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@sueinmn

My Primary described it as the "Perfect Storm":
1) Long term asthma
2) Exposure to asbestos, industrial chemicals in the air where I grew up and paper dust in early work years
3) Repeated bouts of pneumonia and bronchitis
4) Heredity (I am 2nd of 3 generations with Bronchiectasis in my family, and 4th of 6 generations with asthma – my great-grandfather died of an asthma attack, my grandfather was moved "off the farm" and to town because the animals caused his attacks…)

I tested negative for the CF genes, but my daughter has 2, has complex asthma & bronchiectasis at age 40.

Sue

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Replies to "My Primary described it as the "Perfect Storm": 1) Long term asthma 2) Exposure to asbestos,..."

I grew up with parents, both of them smokers. People of their times. It was “the thing to do.” Lots of Hollywood smoked. So I inhaled a good deal of second-hand cigarette smoke during my developmental years. And despite their efforts to discourage me following their example, by age 13 or so I was “experimenting” a bit.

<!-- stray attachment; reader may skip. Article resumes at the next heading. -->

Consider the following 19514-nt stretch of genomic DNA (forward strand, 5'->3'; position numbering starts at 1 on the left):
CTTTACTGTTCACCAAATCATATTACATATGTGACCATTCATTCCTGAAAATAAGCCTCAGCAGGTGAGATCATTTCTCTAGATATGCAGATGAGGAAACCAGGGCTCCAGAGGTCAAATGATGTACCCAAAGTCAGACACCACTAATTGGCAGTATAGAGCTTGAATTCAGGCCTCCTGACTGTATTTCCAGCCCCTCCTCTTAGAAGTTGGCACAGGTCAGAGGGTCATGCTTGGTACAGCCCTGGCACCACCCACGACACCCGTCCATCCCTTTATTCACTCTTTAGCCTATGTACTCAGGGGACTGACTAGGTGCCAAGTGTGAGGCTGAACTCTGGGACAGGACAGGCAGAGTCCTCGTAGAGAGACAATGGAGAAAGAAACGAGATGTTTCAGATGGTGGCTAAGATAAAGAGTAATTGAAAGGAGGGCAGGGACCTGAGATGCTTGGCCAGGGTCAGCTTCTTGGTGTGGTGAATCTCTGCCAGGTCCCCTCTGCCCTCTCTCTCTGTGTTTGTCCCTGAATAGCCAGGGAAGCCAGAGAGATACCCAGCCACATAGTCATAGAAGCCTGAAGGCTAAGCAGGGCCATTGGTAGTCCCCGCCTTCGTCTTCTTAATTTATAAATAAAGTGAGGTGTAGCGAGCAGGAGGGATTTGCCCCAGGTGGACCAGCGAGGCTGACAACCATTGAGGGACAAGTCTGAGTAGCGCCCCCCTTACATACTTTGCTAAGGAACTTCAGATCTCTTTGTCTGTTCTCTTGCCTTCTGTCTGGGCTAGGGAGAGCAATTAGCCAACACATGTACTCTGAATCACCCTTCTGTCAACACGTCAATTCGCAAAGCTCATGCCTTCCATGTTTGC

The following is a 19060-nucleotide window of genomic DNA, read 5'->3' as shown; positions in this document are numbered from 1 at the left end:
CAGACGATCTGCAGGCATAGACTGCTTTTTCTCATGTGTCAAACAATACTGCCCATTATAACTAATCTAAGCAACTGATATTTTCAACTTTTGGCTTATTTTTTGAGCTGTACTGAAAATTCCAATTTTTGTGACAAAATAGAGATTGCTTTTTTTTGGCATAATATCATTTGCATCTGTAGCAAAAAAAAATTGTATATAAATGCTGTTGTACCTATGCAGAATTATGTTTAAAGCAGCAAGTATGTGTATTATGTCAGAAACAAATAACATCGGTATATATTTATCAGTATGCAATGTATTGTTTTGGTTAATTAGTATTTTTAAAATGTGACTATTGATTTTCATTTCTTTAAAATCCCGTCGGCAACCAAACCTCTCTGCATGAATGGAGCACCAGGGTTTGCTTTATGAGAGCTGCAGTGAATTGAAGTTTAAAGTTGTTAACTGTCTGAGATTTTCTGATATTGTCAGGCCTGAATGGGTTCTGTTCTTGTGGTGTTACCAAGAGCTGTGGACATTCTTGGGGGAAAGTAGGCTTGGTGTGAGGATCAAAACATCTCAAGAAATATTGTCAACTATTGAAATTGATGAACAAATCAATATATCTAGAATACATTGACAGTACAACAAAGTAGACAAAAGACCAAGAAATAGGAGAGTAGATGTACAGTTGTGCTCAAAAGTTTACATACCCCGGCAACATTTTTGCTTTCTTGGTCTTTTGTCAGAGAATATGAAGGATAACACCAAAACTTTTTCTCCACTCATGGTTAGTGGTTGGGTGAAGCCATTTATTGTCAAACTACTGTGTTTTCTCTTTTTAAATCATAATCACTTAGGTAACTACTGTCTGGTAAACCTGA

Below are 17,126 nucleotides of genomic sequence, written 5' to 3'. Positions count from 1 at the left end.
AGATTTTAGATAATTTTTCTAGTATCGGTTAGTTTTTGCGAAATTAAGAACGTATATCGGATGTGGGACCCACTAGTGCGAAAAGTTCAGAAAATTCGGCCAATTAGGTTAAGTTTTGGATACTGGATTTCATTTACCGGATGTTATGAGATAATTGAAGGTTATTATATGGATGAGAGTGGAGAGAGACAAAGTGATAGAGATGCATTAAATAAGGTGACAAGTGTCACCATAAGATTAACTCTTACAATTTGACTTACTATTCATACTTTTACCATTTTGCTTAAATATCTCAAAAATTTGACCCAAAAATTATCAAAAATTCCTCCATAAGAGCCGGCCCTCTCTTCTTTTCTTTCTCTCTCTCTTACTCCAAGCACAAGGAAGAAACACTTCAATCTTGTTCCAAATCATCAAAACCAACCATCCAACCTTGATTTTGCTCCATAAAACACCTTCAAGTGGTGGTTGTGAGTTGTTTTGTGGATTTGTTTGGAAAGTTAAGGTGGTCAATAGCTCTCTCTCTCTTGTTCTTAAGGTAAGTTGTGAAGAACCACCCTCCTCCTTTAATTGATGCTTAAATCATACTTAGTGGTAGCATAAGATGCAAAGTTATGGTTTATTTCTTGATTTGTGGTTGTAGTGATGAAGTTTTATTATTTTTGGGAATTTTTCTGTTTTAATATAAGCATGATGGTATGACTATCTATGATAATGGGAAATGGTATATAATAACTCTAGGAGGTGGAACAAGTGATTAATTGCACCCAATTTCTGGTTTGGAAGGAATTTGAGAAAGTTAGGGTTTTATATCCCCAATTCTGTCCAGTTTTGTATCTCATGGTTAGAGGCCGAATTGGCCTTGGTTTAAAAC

Through high school, college and later graduate school I was an “off and on” smoker. I finally quit for the last time around 1976. Like my parents, I favored unfiltered Camels.
I suspect that smoking is more likely to contribute to cancer than directly to an infectious disorder though it probably does increase vulnerability across the board.

Smoking Camels while in college created an amusing moment one day when between classes a kid approached me to “bum” a cigarette. When I pulled a pack of Camels from my pocket he immediately waved me off. They were strong; initially made me dizzy which other brands didn’t do. Glad that unhealthy era is behind me. Don

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